Pokémon Art Academy is an interesting blend of both, with useful tips and tricks, drawing instruction, and helpful guidance for fledgling artists or those who simply want to learn how to draw their favorite Pocket Monsters. It's just like the learn-to-draw books you could pick up at the store, but with real-time feedback.
I've always thought that Shantae is a bit of an underrated series. While WayForward can be hit or miss these days, I can always rely on their ability to craft a good platformer. Shantae: Risky's Revenge for the DSi is one of my favorite games in the genre, so naturally I gravitated towards the follow-up, Pirate's Curse.
While Curse takes a few steps back from the formula developed by its predecessor, it's still a great action-romp that any 2D fan can get behind.
It is challenging to fit "Pokémon Omega Ruby and Alpha Sapphire" into a headline. It wasn't hard fitting these 3D updates of the Game Boy Advance classics on the 3DS, though. It was hard making a clean segue from my meta commentary on headline economy.
And speaking of economy—god I'm good at this—the new Ruby and Sapphire return to the humble Hoenn region with your player character bouncing into town in the back of a moving van. This is dangerous, by the way. Always Sunny in Philadelphia showed this. Not that we should expect stellar parenting in a world where pre-teens are globe trotting dog fighters.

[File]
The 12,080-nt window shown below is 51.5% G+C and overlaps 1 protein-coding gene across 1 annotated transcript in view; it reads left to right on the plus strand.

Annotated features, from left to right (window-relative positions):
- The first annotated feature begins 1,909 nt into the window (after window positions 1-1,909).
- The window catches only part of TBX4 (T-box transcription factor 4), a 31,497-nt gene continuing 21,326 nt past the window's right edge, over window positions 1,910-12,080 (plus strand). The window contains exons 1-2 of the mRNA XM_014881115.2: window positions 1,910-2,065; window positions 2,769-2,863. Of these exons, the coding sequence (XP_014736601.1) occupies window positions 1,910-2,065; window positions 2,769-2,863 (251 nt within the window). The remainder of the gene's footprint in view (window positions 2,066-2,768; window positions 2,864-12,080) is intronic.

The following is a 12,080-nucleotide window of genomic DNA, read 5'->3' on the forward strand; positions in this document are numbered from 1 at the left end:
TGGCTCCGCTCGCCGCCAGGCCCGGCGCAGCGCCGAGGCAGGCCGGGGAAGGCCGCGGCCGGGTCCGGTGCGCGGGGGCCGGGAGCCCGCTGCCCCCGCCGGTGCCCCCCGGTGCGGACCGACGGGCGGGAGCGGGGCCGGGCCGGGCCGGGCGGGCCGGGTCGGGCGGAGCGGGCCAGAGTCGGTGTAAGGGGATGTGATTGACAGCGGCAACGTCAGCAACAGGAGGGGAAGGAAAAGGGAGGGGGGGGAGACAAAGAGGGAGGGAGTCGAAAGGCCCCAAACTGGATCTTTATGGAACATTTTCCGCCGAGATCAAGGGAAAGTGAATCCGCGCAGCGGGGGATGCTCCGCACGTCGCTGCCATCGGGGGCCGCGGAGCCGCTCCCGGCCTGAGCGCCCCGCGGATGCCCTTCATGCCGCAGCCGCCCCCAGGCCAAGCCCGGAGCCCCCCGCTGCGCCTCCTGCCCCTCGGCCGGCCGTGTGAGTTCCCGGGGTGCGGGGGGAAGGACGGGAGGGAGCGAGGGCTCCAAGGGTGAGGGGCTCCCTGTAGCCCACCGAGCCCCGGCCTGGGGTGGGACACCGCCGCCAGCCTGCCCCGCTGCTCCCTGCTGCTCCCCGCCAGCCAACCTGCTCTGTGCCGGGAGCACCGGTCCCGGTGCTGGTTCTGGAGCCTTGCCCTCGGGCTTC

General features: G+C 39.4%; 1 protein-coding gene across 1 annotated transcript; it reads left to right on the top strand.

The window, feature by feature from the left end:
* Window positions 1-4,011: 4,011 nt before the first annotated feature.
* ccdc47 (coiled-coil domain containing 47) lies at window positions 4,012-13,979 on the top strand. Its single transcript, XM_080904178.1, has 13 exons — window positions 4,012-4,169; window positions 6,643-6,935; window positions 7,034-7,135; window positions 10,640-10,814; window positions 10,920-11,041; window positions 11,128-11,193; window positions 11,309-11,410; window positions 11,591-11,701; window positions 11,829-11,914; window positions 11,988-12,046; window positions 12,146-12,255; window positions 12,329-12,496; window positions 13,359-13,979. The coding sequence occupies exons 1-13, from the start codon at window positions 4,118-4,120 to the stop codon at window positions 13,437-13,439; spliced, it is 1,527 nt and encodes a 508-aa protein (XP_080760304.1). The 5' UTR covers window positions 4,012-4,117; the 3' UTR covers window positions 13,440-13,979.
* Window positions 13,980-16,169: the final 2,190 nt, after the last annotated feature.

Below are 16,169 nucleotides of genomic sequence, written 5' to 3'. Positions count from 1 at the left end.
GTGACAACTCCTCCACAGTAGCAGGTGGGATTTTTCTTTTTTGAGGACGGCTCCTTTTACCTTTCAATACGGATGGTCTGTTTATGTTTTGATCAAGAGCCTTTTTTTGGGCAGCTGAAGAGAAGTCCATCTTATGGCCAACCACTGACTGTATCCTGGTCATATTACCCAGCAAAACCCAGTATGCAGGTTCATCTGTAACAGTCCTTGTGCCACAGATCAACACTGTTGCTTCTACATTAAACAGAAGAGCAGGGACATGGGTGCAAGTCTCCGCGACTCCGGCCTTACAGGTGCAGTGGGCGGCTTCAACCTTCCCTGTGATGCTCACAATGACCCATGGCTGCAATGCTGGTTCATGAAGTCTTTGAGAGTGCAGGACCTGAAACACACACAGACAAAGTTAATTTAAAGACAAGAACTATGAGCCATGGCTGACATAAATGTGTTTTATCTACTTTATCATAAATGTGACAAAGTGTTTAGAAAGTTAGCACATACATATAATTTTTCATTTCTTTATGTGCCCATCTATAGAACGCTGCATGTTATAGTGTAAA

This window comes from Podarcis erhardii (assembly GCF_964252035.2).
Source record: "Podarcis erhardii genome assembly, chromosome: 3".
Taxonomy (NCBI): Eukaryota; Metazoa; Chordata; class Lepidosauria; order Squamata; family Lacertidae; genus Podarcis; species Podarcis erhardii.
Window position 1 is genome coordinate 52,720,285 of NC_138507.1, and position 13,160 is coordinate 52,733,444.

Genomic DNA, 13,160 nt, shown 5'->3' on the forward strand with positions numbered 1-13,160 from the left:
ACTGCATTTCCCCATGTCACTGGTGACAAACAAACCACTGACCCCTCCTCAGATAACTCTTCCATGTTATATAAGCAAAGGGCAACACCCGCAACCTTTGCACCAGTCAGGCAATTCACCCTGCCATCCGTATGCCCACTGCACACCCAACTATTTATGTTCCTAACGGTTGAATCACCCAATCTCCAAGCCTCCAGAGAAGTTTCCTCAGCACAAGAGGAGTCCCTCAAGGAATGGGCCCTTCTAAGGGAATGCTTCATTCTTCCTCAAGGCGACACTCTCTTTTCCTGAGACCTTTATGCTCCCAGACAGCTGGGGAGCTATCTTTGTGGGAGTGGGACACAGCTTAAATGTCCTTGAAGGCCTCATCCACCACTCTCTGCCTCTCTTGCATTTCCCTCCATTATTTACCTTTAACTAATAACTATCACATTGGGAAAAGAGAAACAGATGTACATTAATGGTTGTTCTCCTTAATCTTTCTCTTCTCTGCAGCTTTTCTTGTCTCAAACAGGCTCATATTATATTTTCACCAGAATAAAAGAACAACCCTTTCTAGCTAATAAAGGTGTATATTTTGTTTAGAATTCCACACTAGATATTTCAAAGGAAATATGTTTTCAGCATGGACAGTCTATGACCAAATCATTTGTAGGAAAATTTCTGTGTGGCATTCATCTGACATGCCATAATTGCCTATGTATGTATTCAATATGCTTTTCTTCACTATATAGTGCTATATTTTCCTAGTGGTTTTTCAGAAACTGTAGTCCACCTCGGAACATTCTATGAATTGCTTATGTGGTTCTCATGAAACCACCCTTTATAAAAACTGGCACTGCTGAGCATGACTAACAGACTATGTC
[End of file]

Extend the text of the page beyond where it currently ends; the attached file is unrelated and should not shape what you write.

What is stellar is the transition to 3D, despite the departure from X and Y's upper-crust hometown and my general preference for the second dimension over the third. It looks as nice as the previous 3DS outing, maybe a bit smoother. The level of detail also let me realize that the rival, Brendan, is actually wearing a goofy white hat. He doesn't just have spiked white hair. I won't give him guff for the hat, but "Brendan?" Brandon, Brendon, Brandan, Brando. I thought "Steven Hansen" was a nuisance to spell what with first and last name having common alternate spellings.